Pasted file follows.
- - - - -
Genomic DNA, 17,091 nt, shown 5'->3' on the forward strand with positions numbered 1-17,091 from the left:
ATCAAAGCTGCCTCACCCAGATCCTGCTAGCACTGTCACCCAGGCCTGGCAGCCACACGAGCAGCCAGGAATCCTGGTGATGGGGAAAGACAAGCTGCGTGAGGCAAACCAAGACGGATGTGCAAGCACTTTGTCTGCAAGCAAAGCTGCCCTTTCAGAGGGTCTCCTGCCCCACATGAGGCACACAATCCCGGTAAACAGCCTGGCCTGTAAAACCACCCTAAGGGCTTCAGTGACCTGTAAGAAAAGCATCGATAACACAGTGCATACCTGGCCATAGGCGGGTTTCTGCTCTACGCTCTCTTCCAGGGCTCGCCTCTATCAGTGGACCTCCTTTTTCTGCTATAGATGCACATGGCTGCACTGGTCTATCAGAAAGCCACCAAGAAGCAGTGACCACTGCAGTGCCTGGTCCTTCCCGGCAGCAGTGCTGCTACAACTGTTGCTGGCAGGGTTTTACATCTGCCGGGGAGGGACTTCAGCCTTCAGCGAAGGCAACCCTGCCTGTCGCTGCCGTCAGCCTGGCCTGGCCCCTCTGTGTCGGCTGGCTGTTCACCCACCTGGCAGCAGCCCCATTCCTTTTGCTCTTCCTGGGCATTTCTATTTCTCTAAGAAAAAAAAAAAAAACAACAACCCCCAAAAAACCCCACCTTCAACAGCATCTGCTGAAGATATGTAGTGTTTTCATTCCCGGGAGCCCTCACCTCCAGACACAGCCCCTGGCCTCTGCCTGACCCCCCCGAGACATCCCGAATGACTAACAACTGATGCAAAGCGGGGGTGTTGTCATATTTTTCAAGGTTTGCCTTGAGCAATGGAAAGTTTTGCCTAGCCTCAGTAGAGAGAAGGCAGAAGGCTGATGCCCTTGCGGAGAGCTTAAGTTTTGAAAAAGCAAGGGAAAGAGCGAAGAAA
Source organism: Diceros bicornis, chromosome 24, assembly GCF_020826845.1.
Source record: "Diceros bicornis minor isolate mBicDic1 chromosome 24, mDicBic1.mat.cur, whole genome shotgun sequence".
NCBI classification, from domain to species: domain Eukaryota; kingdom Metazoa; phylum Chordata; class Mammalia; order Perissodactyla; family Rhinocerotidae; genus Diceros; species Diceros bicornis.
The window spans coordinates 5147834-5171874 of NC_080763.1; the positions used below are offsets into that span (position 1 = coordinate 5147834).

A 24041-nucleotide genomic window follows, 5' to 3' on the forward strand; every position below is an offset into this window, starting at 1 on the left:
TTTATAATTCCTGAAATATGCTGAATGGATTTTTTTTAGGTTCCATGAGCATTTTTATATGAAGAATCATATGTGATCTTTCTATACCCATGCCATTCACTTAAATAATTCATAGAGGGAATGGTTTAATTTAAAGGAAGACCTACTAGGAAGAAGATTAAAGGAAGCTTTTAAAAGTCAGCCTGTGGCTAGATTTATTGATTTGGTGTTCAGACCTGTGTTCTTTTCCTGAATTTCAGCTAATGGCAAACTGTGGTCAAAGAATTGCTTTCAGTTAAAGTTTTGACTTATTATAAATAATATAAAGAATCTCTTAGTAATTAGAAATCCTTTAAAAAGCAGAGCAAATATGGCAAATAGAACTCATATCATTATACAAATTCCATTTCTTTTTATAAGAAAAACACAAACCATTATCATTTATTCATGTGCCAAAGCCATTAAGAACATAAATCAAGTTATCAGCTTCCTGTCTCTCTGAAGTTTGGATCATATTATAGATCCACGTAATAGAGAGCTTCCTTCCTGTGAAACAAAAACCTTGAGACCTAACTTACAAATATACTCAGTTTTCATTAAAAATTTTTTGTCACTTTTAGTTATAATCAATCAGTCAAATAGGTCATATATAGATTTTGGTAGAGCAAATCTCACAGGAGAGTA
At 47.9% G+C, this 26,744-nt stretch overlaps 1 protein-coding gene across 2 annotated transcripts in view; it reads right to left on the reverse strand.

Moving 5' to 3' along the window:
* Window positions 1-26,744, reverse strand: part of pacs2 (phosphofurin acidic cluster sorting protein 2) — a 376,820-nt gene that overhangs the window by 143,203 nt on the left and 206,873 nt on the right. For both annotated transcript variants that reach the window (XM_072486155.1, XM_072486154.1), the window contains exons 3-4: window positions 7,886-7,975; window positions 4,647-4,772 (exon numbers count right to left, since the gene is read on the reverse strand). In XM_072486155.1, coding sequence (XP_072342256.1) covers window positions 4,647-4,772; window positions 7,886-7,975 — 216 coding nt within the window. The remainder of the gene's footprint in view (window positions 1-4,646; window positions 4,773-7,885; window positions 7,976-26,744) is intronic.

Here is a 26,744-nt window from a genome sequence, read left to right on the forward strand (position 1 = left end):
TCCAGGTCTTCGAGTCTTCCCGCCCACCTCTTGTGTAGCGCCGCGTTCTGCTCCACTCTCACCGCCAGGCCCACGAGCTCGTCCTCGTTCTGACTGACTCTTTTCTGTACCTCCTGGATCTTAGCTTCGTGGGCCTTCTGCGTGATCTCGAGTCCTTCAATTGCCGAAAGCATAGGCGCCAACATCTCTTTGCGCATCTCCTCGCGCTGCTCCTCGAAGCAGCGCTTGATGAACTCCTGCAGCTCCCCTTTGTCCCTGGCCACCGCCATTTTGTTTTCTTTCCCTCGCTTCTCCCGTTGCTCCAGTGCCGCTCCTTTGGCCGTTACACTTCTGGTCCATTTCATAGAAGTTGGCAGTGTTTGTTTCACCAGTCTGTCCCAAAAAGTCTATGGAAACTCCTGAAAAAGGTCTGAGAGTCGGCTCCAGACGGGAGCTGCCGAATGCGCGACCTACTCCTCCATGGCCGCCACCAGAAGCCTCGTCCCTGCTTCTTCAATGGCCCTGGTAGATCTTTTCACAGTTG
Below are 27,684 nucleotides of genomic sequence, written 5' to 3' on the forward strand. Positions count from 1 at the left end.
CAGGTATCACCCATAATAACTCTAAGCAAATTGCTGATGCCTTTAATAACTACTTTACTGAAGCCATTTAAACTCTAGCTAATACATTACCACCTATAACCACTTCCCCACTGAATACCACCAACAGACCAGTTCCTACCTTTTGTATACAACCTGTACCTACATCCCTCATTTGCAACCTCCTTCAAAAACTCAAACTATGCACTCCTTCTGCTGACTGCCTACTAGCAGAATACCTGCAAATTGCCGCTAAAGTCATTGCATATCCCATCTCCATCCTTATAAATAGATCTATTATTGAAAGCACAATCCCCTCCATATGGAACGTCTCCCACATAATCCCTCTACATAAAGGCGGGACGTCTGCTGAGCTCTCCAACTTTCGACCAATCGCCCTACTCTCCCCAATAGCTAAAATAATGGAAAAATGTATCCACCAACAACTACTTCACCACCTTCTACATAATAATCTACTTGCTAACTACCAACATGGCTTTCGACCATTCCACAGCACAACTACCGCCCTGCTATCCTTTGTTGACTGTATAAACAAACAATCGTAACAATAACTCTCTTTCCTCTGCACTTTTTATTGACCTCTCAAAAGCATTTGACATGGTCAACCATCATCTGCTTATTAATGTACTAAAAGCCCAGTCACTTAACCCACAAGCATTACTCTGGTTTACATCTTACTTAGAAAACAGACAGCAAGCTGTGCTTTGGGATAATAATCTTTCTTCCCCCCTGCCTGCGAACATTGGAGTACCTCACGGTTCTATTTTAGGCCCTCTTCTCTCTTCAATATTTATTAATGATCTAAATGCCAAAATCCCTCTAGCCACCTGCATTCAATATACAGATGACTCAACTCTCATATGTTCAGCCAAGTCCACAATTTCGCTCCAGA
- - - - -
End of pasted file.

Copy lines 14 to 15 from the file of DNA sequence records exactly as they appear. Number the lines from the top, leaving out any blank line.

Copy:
Below are 27,684 nucleotides of genomic sequence, written 5' to 3' on the forward strand. Positions count from 1 at the left end.
CAGGTATCACCCATAATAACTCTAAGCAAATTGCTGATGCCTTTAATAACTACTTTACTGAAGCCATTTAAACTCTAGCTAATACATTACCACCTATAACCACTTCCCCACTGAATACCACCAACAGACCAGTTCCTACCTTTTGTATACAACCTGTACCTACATCCCTCATTTGCAACCTCCTTCAAAAACTCAAACTATGCACTCCTTCTGCTGACTGCCTACTAGCAGAATACCTGCAAATTGCCGCTAAAGTCATTGCATATCCCATCTCCATCCTTATAAATAGATCTATTATTGAAAGCACAATCCCCTCCATATGGAACGTCTCCCACATAATCCCTCTACATAAAGGCGGGACGTCTGCTGAGCTCTCCAACTTTCGACCAATCGCCCTACTCTCCCCAATAGCTAAAATAATGGAAAAATGTATCCACCAACAACTACTTCACCACCTTCTACATAATAATCTACTTGCTAACTACCAACATGGCTTTCGACCATTCCACAGCACAACTACCGCCCTGCTATCCTTTGTTGACTGTATAAACAAACAATCGTAACAATAACTCTCTTTCCTCTGCACTTTTTATTGACCTCTCAAAAGCATTTGACATGGTCAACCATCATCTGCTTATTAATGTACTAAAAGCCCAGTCACTTAACCCACAAGCATTACTCTGGTTTACATCTTACTTAGAAAACAGACAGCAAGCTGTGCTTTGGGATAATAATCTTTCTTCCCCCCTGCCTGCGAACATTGGAGTACCTCACGGTTCTATTTTAGGCCCTCTTCTCTCTTCAATATTTATTAATGATCTAAATGCCAAAATCCCTCTAGCCACCTGCATTCAATATACAGATGACTCAACTCTCATATGTTCAGCCAAGTCCACAATTTCGCTCCAGA